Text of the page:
Sunday, March 08, 2009

Restaurant Impressions: T-won

This article is in the new issue of Eloquence Magazine. You can see it with the wonderful pictures that Penny took.


Restaurant Impressions: T-won
By Daniel Gray, Chris Sanders, Penny Brooks, and Magik

Recently, Eloquence Magazine was invited by the Seoul Plaza Hotel to visit their Chinese Bistro restaurant, “T-won.” Excitedly, Chris, Penny, Magik, and I accepted; and a few days later we were in the restaurant. They asked us to give our honest assessment of the meal and the restaurant.

In my opinion, Chinese food seems to be the chameleon of its environment: the cuisine changes to adapt to its surroundings. American Chinese food is nothing like the Chinese food in Korea, Japan, or China. So when I heard that T-won was a “Chinese Bistro,” I fully expected a chameleon with polka dots.

As soon as you enter the restaurant, you realize that this is a not your typical Korean Chinese restaurant. I said to my group, “it looks like an opulent space pad. I fully expect people to start doing martial arts in zero-G.”

I don’t think everyone got my references and they simply gave me a quizzical look. Chris replied, “I don’t know, Dan. To me it looks like one of those restaurants in Chinese movies set in the early 1900s.”

Now, I didn’t know what these restaurants that he referred to looked like, so I smiled and nodded. Penelope added, “It’s a very class place. I enjoy the openness and the space.” And to this Magik replied, “let’s eat.”

The interior was quite impressive. I admired the large private rooms. One of the rooms with its rose hard wood floors with dark mahogany high back chairs, moss green tablecloths, and jade walls, evoked a calming sophistication.

We were greeted by our host. She had already picked out our menu for us, so we set and ready to eat. We were told if we preferred “course” service and we replied, “of course.” I really like the idea of being served dinner courses because it feels less rushed.

We started out with a thick mushroom and crabmeat soup. The thick gelatinous broth with subtle crabmeat and delicate stem mushrooms was a great start- the heat activated our appetites. Chris added, “This is exactly what I'd want to have at a good Chinese restaurant.” about the soup.

This was followed by a Fresh Vegetable and Fried Chicken Salad with a sweet and sour dressing. The dressing had a citrus accent and it was balanced well with soy sauce, crisp vegetables, and savory, crunchy chicken. I found it quite delightful, but Penny thought the use of iceberg lettuce insulting. She suggested romaine instead. Magik was too busy eating and Chris said that he admired the colors in the dish. The dish did have a nice contrast of golden brown, green, and red sweet peppers.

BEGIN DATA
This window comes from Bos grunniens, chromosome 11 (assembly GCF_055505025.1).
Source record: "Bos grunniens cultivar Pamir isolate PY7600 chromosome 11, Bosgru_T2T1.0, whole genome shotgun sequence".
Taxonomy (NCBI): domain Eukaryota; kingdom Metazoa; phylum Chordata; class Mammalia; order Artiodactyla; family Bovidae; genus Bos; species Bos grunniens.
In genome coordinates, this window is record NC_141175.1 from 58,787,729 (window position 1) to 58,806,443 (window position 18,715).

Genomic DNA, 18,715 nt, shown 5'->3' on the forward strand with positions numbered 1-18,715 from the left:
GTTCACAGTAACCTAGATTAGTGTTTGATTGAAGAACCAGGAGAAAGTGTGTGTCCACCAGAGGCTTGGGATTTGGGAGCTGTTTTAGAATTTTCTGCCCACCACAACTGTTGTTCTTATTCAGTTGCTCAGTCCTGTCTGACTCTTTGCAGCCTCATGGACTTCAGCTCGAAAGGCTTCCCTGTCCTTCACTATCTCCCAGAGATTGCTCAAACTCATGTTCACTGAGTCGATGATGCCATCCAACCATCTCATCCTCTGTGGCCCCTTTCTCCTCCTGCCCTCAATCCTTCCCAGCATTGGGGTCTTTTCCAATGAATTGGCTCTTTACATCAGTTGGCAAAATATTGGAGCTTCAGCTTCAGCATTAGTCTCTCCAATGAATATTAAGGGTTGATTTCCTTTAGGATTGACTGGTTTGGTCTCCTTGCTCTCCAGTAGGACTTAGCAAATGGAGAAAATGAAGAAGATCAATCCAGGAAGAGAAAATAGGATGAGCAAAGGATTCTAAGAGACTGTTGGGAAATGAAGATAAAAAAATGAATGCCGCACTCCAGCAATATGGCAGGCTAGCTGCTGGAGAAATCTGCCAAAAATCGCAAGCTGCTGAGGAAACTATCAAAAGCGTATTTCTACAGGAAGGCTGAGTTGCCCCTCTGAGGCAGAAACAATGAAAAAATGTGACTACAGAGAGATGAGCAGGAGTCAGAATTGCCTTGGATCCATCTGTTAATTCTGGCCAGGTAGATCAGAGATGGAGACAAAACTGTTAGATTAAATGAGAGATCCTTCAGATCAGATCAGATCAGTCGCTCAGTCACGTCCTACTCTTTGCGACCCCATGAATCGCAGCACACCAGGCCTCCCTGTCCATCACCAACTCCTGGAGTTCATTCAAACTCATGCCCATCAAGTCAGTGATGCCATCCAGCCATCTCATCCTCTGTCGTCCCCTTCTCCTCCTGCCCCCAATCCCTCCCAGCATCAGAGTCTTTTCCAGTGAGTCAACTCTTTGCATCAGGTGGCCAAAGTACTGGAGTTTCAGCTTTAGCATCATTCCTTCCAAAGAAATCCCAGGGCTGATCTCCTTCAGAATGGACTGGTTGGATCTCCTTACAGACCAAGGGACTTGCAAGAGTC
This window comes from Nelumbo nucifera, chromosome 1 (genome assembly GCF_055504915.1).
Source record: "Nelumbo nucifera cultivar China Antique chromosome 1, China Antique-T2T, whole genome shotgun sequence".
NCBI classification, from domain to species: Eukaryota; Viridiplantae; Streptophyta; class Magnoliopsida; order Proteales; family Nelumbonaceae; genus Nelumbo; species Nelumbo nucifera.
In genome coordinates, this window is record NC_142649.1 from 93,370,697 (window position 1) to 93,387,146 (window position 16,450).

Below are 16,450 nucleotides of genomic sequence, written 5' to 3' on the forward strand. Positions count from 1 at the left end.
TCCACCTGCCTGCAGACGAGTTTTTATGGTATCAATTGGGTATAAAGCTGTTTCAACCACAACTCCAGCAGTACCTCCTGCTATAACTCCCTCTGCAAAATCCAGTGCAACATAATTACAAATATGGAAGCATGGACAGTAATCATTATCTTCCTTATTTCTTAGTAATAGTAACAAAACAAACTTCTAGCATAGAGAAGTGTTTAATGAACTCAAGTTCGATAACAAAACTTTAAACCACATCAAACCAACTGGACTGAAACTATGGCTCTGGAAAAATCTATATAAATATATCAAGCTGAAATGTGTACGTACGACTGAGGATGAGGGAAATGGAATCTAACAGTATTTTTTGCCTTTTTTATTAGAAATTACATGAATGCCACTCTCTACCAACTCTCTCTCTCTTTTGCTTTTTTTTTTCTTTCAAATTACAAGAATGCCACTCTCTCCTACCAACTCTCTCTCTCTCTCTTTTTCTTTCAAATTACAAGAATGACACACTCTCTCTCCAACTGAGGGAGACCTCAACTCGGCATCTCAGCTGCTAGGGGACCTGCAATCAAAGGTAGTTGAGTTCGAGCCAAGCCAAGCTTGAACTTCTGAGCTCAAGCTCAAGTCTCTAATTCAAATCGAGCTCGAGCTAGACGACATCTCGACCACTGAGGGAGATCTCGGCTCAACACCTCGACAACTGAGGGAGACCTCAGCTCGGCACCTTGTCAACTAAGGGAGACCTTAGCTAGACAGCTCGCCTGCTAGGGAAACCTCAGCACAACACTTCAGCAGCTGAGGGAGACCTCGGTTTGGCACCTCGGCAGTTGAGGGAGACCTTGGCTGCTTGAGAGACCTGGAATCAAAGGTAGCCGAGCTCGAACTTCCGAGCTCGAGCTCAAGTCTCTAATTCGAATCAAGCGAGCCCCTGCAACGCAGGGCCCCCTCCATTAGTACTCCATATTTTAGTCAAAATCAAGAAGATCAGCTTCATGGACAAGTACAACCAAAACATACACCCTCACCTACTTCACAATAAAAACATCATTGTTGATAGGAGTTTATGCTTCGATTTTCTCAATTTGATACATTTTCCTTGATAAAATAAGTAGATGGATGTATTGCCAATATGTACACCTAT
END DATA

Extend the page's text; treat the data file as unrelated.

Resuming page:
Then another dish followed. This was the fried shrimp with a Mango and Mayonnaise sauce. It wasn’t a favorite the table. Penny said, “I think this is a bit too fusiony.” We all agreed with her, well except for Magik. She was happy because it meant more for her.

The next course were spring rolls stuffed with cabbage and cheese. The spring rolls were double the length of the average spring roll. Let me tell you, the size did not increase the enjoyment of this dish. The cheese and filling made the wrapping too soggy. This is one recipe that needs to be reworked.

Don’t worry, the next couple rounds of dishes redeemed the spring rolls and the mango and mayonnaise shrimp. We had a delicious version of Tangsuyuk that had tomatoes in the sauce. It was nostalgic for me because it was like General Tso’s chicken that I would get from the states. Even Penny liked it. The chucks of tomatoes added complexity to the tangy sauce.

And for the last course of the main meal was a variety of different noodle and rice dishes. The fried rice dish was perfect. It was as if each grain of rice was individually wokked. To get rice done this way requires one of two ways. You get a particular grain of rice (Korean short grain rice won’t work because it is too sticky) or you refrigerate the rice overnight so it dries out. The different soups were fine. The fiery jjampong was filled with the bounty of the sea and the spaghetti was an interesting twist on this otherwise typical Korean dish.

We also had a second noodle soup with a clear seafood broth. This one had a subtler flavor, but it was deceptively spicy.

So we thought that this was the end to our meal, but then came dessert. It was iced persimmon with tapioca balls on top. This was a great way to cleanse the palette and ease our minds.

T-won is not your everyday restaurant. It’s for special occasions and for hosting guests and parties. If you have guests from overseas and you would like to console them into Korean food, then I feel that T-won would be a great place. The environment is a familiar mix of the exotic and new. As Penny put it, “it is a very classy place with a variety of seating areas from privately enclosed dining rooms to a centrally open seating which faces an open kitchen. There you can watch the staff preparing the meals - flames flying and all.”

When I do go back, I look forward to trying the sautéed beef with pine mushrooms, the sautéed spicy chicken with coconut sauce and lemongrass, the steamed shark’s fin in oyster sauce, and eggplant in a spicy bean paste.

Yonsei University
서울시 서대문구 신촌동 134번지 연세대 동문회관 B1